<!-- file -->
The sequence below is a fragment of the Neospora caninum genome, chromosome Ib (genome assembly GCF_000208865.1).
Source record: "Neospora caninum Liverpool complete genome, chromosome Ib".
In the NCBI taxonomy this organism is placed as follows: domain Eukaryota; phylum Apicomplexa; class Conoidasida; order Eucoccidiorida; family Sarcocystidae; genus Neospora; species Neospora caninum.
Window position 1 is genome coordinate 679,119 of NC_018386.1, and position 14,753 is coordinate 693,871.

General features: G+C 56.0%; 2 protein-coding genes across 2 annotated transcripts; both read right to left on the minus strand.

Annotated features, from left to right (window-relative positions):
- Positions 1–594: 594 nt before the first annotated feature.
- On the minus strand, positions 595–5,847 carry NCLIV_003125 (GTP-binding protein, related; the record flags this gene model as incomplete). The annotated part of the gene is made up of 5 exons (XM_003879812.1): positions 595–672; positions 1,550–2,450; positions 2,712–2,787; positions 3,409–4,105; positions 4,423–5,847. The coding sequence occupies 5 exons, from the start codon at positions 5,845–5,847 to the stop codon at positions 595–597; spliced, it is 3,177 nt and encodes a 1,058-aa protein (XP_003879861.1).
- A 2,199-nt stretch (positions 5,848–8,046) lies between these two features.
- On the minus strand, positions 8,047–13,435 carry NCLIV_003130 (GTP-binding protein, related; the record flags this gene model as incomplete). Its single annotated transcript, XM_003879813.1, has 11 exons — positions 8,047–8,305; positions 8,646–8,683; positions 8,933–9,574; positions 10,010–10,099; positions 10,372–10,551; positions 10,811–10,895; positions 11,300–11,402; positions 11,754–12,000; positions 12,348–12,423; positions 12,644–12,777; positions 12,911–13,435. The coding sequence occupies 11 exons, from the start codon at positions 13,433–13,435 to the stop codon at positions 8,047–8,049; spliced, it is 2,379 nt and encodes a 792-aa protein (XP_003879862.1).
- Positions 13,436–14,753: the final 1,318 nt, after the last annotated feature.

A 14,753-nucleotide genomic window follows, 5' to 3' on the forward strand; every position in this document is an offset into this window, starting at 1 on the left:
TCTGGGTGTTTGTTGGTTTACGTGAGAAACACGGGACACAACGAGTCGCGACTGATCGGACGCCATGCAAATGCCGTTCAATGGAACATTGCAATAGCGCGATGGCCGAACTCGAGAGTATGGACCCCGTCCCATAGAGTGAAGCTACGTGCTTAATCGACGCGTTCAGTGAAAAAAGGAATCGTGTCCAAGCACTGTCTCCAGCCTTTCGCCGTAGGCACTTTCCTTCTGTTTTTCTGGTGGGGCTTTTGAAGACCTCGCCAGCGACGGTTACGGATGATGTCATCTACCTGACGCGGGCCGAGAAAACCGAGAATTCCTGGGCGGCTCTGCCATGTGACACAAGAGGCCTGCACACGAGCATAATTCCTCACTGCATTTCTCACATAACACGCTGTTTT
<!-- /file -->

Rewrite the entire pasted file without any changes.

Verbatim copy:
The sequence below is a fragment of the Neospora caninum genome, chromosome Ib (genome assembly GCF_000208865.1).
Source record: "Neospora caninum Liverpool complete genome, chromosome Ib".
In the NCBI taxonomy this organism is placed as follows: domain Eukaryota; phylum Apicomplexa; class Conoidasida; order Eucoccidiorida; family Sarcocystidae; genus Neospora; species Neospora caninum.
Window position 1 is genome coordinate 679,119 of NC_018386.1, and position 14,753 is coordinate 693,871.

General features: G+C 56.0%; 2 protein-coding genes across 2 annotated transcripts; both read right to left on the minus strand.

Annotated features, from left to right (window-relative positions):
- Positions 1–594: 594 nt before the first annotated feature.
- On the minus strand, positions 595–5,847 carry NCLIV_003125 (GTP-binding protein, related; the record flags this gene model as incomplete). The annotated part of the gene is made up of 5 exons (XM_003879812.1): positions 595–672; positions 1,550–2,450; positions 2,712–2,787; positions 3,409–4,105; positions 4,423–5,847. The coding sequence occupies 5 exons, from the start codon at positions 5,845–5,847 to the stop codon at positions 595–597; spliced, it is 3,177 nt and encodes a 1,058-aa protein (XP_003879861.1).
- A 2,199-nt stretch (positions 5,848–8,046) lies between these two features.
- On the minus strand, positions 8,047–13,435 carry NCLIV_003130 (GTP-binding protein, related; the record flags this gene model as incomplete). Its single annotated transcript, XM_003879813.1, has 11 exons — positions 8,047–8,305; positions 8,646–8,683; positions 8,933–9,574; positions 10,010–10,099; positions 10,372–10,551; positions 10,811–10,895; positions 11,300–11,402; positions 11,754–12,000; positions 12,348–12,423; positions 12,644–12,777; positions 12,911–13,435. The coding sequence occupies 11 exons, from the start codon at positions 13,433–13,435 to the stop codon at positions 8,047–8,049; spliced, it is 2,379 nt and encodes a 792-aa protein (XP_003879862.1).
- Positions 13,436–14,753: the final 1,318 nt, after the last annotated feature.

A 14,753-nucleotide genomic window follows, 5' to 3' on the forward strand; every position in this document is an offset into this window, starting at 1 on the left:
TCTGGGTGTTTGTTGGTTTACGTGAGAAACACGGGACACAACGAGTCGCGACTGATCGGACGCCATGCAAATGCCGTTCAATGGAACATTGCAATAGCGCGATGGCCGAACTCGAGAGTATGGACCCCGTCCCATAGAGTGAAGCTACGTGCTTAATCGACGCGTTCAGTGAAAAAAGGAATCGTGTCCAAGCACTGTCTCCAGCCTTTCGCCGTAGGCACTTTCCTTCTGTTTTTCTGGTGGGGCTTTTGAAGACCTCGCCAGCGACGGTTACGGATGATGTCATCTACCTGACGCGGGCCGAGAAAACCGAGAATTCCTGGGCGGCTCTGCCATGTGACACAAGAGGCCTGCACACGAGCATAATTCCTCACTGCATTTCTCACATAACACGCTGTTTT